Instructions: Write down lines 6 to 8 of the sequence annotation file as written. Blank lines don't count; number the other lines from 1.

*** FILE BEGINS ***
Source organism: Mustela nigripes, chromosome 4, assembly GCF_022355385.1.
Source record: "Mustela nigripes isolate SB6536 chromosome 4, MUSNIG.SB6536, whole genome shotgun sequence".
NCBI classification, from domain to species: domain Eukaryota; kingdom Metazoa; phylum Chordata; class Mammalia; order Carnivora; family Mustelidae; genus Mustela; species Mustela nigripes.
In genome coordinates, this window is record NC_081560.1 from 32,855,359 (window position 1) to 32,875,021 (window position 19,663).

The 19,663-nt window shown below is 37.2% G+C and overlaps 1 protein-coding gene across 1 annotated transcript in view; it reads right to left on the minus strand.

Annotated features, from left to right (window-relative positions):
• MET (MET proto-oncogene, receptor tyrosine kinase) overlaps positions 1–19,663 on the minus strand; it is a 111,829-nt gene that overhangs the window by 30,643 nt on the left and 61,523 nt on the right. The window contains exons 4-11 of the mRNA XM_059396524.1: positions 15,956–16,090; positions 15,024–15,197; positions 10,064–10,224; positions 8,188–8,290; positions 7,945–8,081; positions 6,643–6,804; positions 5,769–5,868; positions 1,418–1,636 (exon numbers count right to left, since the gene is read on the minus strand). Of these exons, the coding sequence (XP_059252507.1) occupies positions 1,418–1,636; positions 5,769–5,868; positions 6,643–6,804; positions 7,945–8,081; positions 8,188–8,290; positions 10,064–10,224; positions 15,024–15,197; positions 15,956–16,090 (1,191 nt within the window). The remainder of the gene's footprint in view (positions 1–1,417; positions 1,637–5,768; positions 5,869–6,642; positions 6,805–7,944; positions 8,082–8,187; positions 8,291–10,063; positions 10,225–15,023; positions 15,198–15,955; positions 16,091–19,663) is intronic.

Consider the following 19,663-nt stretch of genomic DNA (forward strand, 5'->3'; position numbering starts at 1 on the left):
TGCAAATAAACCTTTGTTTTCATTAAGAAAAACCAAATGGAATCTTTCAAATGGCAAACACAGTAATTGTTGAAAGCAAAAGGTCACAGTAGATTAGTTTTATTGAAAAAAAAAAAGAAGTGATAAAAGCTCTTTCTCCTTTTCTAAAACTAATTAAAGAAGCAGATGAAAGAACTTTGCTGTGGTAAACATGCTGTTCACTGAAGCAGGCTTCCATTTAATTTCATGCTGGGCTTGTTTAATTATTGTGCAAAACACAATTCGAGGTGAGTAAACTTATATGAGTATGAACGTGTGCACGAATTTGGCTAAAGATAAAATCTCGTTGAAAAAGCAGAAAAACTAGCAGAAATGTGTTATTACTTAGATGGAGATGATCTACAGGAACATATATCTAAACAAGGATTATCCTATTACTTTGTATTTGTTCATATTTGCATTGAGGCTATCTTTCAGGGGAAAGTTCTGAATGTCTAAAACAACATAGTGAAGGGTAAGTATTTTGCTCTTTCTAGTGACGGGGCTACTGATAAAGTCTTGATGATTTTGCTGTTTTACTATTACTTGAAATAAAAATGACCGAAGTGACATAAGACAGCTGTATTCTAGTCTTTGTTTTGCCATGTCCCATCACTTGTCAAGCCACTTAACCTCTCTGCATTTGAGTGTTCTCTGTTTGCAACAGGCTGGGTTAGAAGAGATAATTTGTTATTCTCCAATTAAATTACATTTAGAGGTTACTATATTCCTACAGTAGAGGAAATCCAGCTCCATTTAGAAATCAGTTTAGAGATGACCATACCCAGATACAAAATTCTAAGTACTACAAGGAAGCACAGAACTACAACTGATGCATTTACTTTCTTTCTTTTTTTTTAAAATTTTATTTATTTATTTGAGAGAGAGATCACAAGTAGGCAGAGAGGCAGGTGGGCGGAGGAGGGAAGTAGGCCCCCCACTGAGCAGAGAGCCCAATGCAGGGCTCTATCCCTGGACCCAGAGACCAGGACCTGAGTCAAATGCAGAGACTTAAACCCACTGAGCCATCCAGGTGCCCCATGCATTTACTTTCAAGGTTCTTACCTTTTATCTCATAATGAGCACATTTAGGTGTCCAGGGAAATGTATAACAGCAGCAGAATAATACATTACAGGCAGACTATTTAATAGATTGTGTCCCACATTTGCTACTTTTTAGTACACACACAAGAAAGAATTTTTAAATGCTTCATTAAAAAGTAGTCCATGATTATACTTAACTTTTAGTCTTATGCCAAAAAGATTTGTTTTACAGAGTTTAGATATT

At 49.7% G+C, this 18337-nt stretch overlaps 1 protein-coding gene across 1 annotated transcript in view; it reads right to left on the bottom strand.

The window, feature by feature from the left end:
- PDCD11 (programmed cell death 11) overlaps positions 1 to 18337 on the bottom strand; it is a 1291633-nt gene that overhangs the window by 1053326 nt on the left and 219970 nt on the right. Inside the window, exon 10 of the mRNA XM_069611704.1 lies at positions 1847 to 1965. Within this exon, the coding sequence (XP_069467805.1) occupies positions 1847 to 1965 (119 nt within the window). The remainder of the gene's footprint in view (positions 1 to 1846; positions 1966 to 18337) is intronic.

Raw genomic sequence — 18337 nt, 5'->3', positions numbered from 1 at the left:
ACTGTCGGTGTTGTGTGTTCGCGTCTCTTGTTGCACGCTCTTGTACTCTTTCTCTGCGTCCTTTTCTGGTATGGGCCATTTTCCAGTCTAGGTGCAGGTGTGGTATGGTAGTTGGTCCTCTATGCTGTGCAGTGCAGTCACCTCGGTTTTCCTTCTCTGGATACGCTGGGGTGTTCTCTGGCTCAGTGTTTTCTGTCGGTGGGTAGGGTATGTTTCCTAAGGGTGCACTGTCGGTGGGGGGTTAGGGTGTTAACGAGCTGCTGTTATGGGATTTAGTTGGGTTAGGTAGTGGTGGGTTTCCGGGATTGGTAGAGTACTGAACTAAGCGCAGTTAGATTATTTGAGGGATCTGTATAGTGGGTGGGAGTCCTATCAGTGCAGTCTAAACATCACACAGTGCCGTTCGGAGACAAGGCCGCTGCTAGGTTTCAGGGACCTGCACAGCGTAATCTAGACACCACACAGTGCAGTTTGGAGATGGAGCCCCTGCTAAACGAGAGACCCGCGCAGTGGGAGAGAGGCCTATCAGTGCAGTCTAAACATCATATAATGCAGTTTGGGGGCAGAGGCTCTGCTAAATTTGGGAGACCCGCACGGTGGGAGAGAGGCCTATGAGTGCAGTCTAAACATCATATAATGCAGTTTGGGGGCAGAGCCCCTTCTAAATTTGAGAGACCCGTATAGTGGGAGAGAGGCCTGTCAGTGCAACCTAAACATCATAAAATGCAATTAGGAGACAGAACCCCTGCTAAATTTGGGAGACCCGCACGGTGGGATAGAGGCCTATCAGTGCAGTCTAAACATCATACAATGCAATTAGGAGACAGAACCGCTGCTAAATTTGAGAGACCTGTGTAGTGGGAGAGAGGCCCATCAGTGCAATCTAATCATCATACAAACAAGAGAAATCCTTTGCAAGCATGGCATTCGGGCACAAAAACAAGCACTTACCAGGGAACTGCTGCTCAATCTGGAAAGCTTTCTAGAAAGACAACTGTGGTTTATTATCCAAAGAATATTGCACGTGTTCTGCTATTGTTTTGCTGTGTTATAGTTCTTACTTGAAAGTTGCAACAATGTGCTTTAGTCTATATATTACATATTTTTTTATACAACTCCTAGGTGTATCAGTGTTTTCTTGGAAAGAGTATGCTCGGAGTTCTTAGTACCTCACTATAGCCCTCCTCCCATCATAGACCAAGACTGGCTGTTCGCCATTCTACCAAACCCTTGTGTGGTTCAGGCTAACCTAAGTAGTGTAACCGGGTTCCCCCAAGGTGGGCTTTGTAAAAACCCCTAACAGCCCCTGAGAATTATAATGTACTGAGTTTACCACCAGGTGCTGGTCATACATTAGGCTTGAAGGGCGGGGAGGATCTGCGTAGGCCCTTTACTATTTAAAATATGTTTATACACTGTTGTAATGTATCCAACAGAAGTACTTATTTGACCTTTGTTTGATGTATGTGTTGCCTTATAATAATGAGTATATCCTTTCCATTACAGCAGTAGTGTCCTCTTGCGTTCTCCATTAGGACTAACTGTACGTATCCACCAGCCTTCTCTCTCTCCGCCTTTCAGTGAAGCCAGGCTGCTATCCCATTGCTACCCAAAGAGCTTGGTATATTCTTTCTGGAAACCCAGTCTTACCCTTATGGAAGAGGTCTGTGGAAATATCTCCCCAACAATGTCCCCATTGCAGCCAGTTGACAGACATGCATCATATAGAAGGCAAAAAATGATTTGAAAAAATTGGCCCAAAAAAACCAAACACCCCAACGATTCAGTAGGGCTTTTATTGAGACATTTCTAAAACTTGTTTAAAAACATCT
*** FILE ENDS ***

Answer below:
Annotated features, from left to right (window-relative positions):
• MET (MET proto-oncogene, receptor tyrosine kinase) overlaps positions 1–19,663 on the minus strand; it is a 111,829-nt gene that overhangs the window by 30,643 nt on the left and 61,523 nt on the right. The window contains exons 4-11 of the mRNA XM_059396524.1: positions 15,956–16,090; positions 15,024–15,197; positions 10,064–10,224; positions 8,188–8,290; positions 7,945–8,081; positions 6,643–6,804; positions 5,769–5,868; positions 1,418–1,636 (exon numbers count right to left, since the gene is read on the minus strand). Of these exons, the coding sequence (XP_059252507.1) occupies positions 1,418–1,636; positions 5,769–5,868; positions 6,643–6,804; positions 7,945–8,081; positions 8,188–8,290; positions 10,064–10,224; positions 15,024–15,197; positions 15,956–16,090 (1,191 nt within the window). The remainder of the gene's footprint in view (positions 1–1,417; positions 1,637–5,768; positions 5,869–6,642; positions 6,805–7,944; positions 8,082–8,187; positions 8,291–10,063; positions 10,225–15,023; positions 15,198–15,955; positions 16,091–19,663) is intronic.

Consider the following 19,663-nt stretch of genomic DNA (forward strand, 5'->3'; position numbering starts at 1 on the left):